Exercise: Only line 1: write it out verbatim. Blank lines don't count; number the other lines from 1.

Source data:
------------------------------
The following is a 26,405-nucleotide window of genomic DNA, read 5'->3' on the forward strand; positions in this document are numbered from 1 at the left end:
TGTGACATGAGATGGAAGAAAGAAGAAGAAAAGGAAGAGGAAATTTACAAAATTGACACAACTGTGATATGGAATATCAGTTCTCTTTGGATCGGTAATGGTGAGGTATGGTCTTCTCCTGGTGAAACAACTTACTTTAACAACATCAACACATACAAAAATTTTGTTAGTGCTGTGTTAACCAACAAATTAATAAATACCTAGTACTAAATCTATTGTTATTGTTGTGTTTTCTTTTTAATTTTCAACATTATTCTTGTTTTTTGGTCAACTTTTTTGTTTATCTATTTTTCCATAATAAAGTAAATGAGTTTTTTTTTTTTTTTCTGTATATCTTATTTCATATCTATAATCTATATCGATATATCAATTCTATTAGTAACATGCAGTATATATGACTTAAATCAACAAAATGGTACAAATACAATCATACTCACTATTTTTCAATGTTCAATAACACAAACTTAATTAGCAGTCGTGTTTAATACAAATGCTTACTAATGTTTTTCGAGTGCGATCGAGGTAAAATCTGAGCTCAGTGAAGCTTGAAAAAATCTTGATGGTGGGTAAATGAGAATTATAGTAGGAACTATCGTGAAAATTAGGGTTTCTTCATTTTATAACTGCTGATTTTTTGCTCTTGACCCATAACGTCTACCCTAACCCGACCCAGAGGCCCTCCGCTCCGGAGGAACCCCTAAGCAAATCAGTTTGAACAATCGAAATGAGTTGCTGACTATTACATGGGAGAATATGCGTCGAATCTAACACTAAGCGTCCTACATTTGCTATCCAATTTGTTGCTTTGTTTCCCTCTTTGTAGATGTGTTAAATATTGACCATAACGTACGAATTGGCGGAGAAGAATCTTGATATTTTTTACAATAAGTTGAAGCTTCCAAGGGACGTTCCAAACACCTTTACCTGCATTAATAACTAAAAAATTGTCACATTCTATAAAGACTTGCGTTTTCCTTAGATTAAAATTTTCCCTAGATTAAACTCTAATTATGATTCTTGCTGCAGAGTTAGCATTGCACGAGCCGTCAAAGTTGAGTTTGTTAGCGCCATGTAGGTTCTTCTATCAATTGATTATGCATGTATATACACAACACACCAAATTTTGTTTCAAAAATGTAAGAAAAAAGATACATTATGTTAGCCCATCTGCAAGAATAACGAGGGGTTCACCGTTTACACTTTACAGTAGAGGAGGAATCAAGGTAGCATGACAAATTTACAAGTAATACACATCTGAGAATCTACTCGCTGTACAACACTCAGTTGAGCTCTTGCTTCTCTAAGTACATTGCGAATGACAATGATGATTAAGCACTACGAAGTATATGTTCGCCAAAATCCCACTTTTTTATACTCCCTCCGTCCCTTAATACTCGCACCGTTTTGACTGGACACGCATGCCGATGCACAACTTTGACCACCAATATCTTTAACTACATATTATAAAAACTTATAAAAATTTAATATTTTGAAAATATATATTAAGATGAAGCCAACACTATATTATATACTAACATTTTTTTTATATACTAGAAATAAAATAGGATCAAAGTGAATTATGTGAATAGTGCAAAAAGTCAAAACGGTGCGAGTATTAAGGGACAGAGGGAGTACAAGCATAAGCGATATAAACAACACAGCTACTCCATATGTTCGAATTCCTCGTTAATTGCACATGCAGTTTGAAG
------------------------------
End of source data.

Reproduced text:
The following is a 26,405-nucleotide window of genomic DNA, read 5'->3' on the forward strand; positions in this document are numbered from 1 at the left end: